Theresa May's Brexit vote postponement proves that breaking up is hard to do

The British prime minister has deferred a crucial parliamentary vote on the final deal for the UK's split from the EU, placing a whole nation in turmoil

Traders work at the offices of CMC Markets in the City of London on December 10, 2018 as Britain's Prime Minister Theresa May makes a statement in the House of Commons announcing the government's intention to delay the 'meaningful' vote on the Brexit withdrawl agreement. British Prime Minister Theresa May on December 10, 2018 postponed a parliamentary vote on her Brexit deal to avoid a crushing defeat, saying she would return to the EU for further talks in a perceived sign of weakness that sent the pound plunging. / AFP / Daniel SORABJI
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Two-and-a-half years after Britain voted to leave the European Union by the slightest of margins, the separation process looks more fraught than ever. Prime Minister Theresa May – dogged by rebellion within her own Conservative party and now with her leadership hanging by a thread – has suffered her greatest humiliation yet, calling off a parliamentary vote on her doomed Brexit deal. The leader of the Labour opposition Jeremy Corbyn declared that the government was in "complete chaos" and Conservative MPs were plotting a vote of no confidence against her.

Just three months before Britain is scheduled to formally leave the EU, everything is still up for grabs. Britain could, as those agitating for a second referendum prefer, remain in the EU. The European Court of Justice has ruled that the UK could cancel Brexit without EU permission. Equally, Britain could crash out without a deal, potentially triggering economic disaster. The UK parliament could accept Mrs May's deal, or an iteration of it. She could just as easily be ousted or resign before the week is out.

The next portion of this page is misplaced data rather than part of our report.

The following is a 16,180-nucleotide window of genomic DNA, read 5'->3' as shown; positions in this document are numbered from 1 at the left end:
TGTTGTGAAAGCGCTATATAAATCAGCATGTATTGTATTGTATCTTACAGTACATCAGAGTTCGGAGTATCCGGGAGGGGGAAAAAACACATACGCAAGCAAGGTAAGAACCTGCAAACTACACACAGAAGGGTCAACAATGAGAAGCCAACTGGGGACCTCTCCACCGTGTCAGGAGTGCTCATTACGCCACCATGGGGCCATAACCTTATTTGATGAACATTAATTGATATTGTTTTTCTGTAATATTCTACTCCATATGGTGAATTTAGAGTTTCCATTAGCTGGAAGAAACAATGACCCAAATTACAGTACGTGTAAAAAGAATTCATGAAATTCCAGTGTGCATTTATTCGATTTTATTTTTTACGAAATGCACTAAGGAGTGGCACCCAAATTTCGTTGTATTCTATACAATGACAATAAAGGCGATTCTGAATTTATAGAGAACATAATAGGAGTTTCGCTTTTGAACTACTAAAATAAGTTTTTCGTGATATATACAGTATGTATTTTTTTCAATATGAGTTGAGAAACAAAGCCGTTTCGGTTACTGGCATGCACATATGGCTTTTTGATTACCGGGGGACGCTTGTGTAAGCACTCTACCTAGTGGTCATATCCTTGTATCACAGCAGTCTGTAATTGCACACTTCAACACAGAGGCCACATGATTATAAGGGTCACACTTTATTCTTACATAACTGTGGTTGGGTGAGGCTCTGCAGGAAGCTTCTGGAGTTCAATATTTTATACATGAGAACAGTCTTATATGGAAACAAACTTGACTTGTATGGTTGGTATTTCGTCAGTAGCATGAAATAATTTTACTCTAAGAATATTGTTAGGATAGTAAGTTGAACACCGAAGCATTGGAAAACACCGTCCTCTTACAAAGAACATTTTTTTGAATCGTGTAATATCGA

Addressing a raucous House of Commons, Mrs May tried to assure MPs that her deal offers the best outcome for Britain, by respecting the outcome of the referendum, protecting the economy and averting a hard border between the Republic of Ireland and Northern Ireland. But it is her solution to the latter, the so-called Northern Irish “backstop”, which would have lost her today’s aborted vote. Mrs May will now return to Brussels to re-examine the issue, but with so little trust in her leadership, MPs’ concerns will not be assuaged. Meanwhile, Brussels has dismissed the idea of renegotiating. “This deal is the best and only deal possible,” said Mina Andreeva, European Commission spokeswoman. Ireland’s Prime Minister, Leo Varadkar, also ruled out changes to the backstop.

It speaks to the hazards of detaching Britain from the world’s largest trading bloc, for which there is no historical or legal precedent. The ostensibly simple matter of preserving an open border in Ireland could now derail the whole process. It is unclear when – and, indeed, if – MPs will vote on a Brexit deal. Mrs May now finds herself in even deeper trouble. In the midst of all this, British voters on both sides of the debate see a government in disarray, stumbling from one disaster to another, holding the economic future of the nation in the balance. And every day the clock ticks down to March 29, 2019, when, short of a second referendum or a dramatic government climbdown, Britain will exit the European Union.